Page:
Is Germany meeting its UN obligations to women?Image: BilderBox
Emma Wynne interviewed Katrin Adams
July 23, 2007
The 39th Session of the UN Committee of the Convention on the Elimination of All Forms of Discrimination against Women (CEDAW) begins Monday. DW-WORLD.DE talked to an expert about victims of human trafficking.
Katrin Adams is the executive officer of KOK – a German NGO working to combat exploitation and support women trafficked to Germany.
DW-WORLD.DE:What does your organization do to fight trafficking of women?
Katrin Adams: We have two main areas that we concentrate on. Firstly, combating trafficking in women and secondly, combating violence against women in the process of migration. We are a network of 37 member organizations – women’s organizations and counseling centers. We are a specialist lobby in Berlin and we lobby for improvement of the individual situations of the victims of human trafficking.
What does the UN Convention say on human trafficking?
They have a specialized article, which is article 6, which says that state parties shall take all appropriate measures, including legislation, to suppress all forms of trafficking of women and exploitation by prostitution of women.
How useful is the convention in practice?
The convention is very useful in that it has a reporting system. That means that governments have to report on their specific improvements on their work when it comes to the implementation of the standards set in the convention.
With regards article 6 it means that states have to tell you something and they have to summarize what they have done to reach these objectives set out in article 6. For us as an NGO it is a good opportunity for us to lobby for our demands because normally the committee accepts the shadow reports. A shadow report is prepared by NGOs in which they give addition information and comment on the government reports.
Do you prepare shadow reports?
We, the KOK, normally comment very specifically on article 6 in a shadow report. We would comment on the report submitted by Germany. We work at a very national level. That means we concentrate on the situation of victims of human trafficking here in Germany. This year the government released its report, including a section on article 6. At the moment we are critically reviewing what they have said and we will definitely comment critically on what the government says.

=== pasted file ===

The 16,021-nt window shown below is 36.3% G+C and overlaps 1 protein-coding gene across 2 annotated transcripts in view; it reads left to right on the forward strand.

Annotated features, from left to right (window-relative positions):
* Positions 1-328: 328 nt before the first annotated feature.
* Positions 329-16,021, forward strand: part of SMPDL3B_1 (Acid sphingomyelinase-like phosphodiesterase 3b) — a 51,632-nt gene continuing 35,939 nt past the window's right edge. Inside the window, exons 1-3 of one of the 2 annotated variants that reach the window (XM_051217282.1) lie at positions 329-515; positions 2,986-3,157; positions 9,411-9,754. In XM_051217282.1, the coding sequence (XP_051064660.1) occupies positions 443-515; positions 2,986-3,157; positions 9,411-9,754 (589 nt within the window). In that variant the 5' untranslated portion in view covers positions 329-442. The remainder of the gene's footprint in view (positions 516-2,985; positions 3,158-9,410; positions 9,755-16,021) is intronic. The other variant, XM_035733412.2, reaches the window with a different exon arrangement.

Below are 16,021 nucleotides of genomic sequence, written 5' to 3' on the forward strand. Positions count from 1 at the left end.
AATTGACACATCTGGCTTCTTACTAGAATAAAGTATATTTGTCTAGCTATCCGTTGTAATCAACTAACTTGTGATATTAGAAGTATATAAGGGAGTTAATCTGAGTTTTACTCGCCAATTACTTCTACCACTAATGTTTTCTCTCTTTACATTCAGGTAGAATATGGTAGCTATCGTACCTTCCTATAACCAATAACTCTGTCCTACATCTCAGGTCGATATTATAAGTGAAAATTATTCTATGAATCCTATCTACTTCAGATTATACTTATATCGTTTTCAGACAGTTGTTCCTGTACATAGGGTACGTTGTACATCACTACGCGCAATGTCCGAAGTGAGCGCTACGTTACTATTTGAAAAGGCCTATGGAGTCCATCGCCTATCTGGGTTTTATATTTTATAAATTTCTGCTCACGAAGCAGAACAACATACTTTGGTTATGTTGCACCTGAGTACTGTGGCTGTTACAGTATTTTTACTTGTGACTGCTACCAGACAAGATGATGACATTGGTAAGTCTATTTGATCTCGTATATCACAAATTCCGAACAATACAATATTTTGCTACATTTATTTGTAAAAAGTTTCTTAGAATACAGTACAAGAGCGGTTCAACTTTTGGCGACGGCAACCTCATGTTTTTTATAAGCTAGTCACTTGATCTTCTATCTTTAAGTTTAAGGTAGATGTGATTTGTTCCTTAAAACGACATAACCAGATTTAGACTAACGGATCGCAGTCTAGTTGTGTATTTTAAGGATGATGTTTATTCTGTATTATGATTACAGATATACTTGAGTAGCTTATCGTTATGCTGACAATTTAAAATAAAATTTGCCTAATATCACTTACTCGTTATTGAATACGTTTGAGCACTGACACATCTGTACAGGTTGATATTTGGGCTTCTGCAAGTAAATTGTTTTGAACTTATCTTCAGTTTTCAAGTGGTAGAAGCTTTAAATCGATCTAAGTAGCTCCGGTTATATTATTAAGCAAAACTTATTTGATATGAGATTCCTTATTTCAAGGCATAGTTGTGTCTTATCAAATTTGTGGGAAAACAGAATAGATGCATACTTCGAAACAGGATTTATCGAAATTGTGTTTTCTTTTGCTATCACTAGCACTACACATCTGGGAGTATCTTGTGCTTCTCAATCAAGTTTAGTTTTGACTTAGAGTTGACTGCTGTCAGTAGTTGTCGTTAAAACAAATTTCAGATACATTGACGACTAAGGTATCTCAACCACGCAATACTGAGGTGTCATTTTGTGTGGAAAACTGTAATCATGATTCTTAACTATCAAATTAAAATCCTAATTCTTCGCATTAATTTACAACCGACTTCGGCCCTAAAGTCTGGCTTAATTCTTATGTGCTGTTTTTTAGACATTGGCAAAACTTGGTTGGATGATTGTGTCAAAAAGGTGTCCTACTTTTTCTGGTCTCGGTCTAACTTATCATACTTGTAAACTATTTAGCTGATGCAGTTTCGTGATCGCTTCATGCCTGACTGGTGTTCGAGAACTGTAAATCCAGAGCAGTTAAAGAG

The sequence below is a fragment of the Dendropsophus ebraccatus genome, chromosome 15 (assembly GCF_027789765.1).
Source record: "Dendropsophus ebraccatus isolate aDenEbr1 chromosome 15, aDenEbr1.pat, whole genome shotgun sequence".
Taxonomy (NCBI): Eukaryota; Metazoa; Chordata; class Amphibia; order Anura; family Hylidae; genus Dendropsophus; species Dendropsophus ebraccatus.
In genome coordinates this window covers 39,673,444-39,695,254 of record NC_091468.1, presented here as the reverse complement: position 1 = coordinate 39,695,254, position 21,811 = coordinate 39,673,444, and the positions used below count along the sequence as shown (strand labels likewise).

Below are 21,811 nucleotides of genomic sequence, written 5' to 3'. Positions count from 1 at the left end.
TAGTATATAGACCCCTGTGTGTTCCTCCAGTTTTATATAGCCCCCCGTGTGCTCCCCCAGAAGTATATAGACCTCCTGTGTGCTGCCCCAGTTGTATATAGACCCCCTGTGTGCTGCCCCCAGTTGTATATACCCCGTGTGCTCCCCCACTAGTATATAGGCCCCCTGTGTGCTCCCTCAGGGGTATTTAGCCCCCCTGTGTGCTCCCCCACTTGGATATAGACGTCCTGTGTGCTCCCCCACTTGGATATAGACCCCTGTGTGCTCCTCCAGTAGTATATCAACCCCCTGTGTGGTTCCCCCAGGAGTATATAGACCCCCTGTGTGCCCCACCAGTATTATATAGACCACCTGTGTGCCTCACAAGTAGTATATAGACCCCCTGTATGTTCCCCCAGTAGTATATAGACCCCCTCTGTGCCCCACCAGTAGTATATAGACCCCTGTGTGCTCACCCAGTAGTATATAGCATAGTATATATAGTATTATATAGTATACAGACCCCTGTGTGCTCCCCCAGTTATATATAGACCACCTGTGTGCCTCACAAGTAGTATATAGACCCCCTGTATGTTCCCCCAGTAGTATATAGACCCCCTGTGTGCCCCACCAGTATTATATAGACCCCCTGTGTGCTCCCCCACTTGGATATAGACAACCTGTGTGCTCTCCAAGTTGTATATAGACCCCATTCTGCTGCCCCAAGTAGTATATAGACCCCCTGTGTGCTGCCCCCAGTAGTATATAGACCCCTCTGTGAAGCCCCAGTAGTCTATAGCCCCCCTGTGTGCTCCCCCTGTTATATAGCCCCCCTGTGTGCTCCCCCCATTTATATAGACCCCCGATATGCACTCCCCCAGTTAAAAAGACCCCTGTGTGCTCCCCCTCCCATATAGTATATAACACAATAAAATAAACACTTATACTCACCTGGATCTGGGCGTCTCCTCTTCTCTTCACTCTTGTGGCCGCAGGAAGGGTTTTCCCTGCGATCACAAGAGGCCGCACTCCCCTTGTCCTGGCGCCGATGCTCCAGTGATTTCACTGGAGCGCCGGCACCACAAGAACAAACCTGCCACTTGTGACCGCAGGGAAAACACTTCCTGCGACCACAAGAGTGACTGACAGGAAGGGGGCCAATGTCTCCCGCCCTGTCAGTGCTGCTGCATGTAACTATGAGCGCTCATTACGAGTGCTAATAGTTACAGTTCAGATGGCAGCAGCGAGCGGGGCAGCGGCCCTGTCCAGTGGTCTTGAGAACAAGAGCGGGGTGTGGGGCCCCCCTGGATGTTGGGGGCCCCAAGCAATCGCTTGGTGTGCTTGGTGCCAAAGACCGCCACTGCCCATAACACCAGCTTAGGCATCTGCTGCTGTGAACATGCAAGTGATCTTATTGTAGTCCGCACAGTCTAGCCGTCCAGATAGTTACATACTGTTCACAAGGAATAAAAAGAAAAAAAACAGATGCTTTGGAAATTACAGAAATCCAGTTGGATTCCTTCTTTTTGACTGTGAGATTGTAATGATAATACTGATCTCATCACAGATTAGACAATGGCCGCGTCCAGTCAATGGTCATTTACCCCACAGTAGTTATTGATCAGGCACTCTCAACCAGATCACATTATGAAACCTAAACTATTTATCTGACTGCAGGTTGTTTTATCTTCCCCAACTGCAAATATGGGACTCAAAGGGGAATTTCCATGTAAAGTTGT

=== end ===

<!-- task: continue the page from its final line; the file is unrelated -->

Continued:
Why will you be critical of the German government?
Because there has been some legislation passed this year by parliament which will enter into force in autumn. That special legislation has, in our opinion, some flaws when it comes to an adequate treatment of victims of human trafficking. We think Germany should do better.
What is the extent of trafficking in women to Germany?
Unfortunately I can’t give you as a definite answer on that because we think the numbers that are known about are only a fraction of what is actually happening. The numbers that are most reliable are those published by the Federal Criminal Office. The number of victims officially known about in 2005 was 642. But we are working on the basis that the actual number is much higher.
What sort of cases are these?
We have a lot very different cases. There is no single procedure. Normally women are brought into Germany and they have been deceived or threatened. They are promised that they will get work in restaurants or bars and then they discover they have to work as prostitutes.
Some women do come to Germany knowing that they might be working as prostitutes and then find the work conditions are exploitative, which they wouldn’t have been aware of before they came. When it comes to trafficking in human beings, there is also the issue of being forced into labor or marriage, that’s an issue that has not really been dealt with a lot.
Where are these women mostly coming from?
Mostly from countries in eastern Europe, although the numbers of women that are being forced into prostitution that are Germans and being trafficked within Germany is rising too.
When your organization and the UN CEDAW committee are critical of the German government, how much notice do they take?
Normally, what the committee does is adopt concluding comments, and as far as I know they are being taken seriously. That means that the government tries to consider what the committee says and act accordingly. In some cases it’s just political goodwill and nothing actually happens but in some cases the observations and concluding comments are quite useful and there is actually change in the political environment.
What sort of changes would you like to see the government implement to protect women who have been trafficked to Germany?
What we would like to see is women who have been trafficked become entitled to permanent residency in Germany. At the moment the legal conditions are quite strict when it comes to getting residency. Secondly, coverage of basic needs including medical treatment and psychological help is often not provided.
We would like them to have a legal right to this basic coverage. Another important point is access to further education, especially language courses, so that women who decide to stay here once they have been released have an opportunity to build a normal life. We are lobbying too for access to the labor market.
Is it possible to prevent women being trafficked to Germany?
This is more the work of NGOs in the countries of origin. We are in contact with networks of NGOs in these countries. If there is a need and if we can help by supporting these NGOs in that specific countries then we do what we can, but it’s not one of our main activities.